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The Battle for Socrates’ Succession: Diogenes the Cynic’s Abuse of Plato

One of the papers from the Eta Sigma Phi panel at the 2011 APA

Caleb E. Scholle
New York University

In this paper, I argue that Diogenes the
Cynic’s abuse of Plato, recounted by the
biographer Diogenes Laertius, is not, as
scholars have generally assumed, a mere
literary invention. Rather, Diogenes’ abuse
provides us with a record of an historical
philosophical rivalry between Plato and
the earliest Cynics. By examining the
substance of his abuse of Plato, Diogenes’
motivations become clear, for these are
not random attacks on a prominent public
figure, but a concerted and systematic
effort to denigrate a philosophical rival.
By abusing Plato, Diogenes brilliantly sets
forth the tenets of Cynic philosophy and
establishes himself as the pre-eminent
philosopher in Athens — the rightful heir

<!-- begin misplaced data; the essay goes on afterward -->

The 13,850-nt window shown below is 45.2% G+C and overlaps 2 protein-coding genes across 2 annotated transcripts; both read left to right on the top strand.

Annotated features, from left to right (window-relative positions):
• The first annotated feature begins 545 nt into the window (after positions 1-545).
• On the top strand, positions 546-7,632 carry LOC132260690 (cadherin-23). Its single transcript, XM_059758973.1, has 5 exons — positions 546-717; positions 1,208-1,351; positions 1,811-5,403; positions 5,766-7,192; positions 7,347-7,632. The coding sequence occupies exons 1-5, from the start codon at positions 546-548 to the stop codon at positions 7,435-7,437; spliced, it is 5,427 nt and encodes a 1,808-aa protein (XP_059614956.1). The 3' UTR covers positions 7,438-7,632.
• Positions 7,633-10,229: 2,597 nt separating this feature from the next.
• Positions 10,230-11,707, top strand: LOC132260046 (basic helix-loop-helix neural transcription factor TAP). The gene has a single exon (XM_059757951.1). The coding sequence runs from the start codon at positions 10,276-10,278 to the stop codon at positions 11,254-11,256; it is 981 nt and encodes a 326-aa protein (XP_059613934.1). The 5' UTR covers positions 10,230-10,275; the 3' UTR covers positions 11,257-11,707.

to Socrates’ legacy.
In this paper, I focus on one major
theme of Diogenes’ abuse: Plato’s vanity.
Diogenes Laertius recounts that Diogenes
once asked Plato for some figs; Plato sent
him an entire jar full. Diogenes then
replied: “If some one asks you how many
two and two are, will you answer twenty?
So, it seems, you neither give as you are
asked nor answer as you are questioned”
(DL 6.26). In another episode, Diogenes
tramples Plato’s carpets and says, “I
trample upon Plato’s vainglory” (ibid.).
Plato is thus portrayed as the antitype to
the Cynic, who coolly restrains himself
from material pleasures. Plato’s philosophical
authority is seriously undermined by his
disgraceful attachment to luxury. How can
one who cannot even control his own appetites
be considered a serious philosopher?
Diogenes, who lives a philosophically pure
ascetic life, as Socrates did, abuses Plato
as a means of establishing philosophical
Classicists and philosophers have been
content to assume that Plato was a faithful
Socratic. I will show that his position as
the heir of Socrates was in no way guaranteed
in the fourth century. Rather, a
strange man named Diogenes, strangely
neglected in modern scholarship, was
Socrates’ true philosophical heir.
[Editor’s note: Caleb was unable to
attend due to a death in the family. David
Giovagnoli read his paper for him.]

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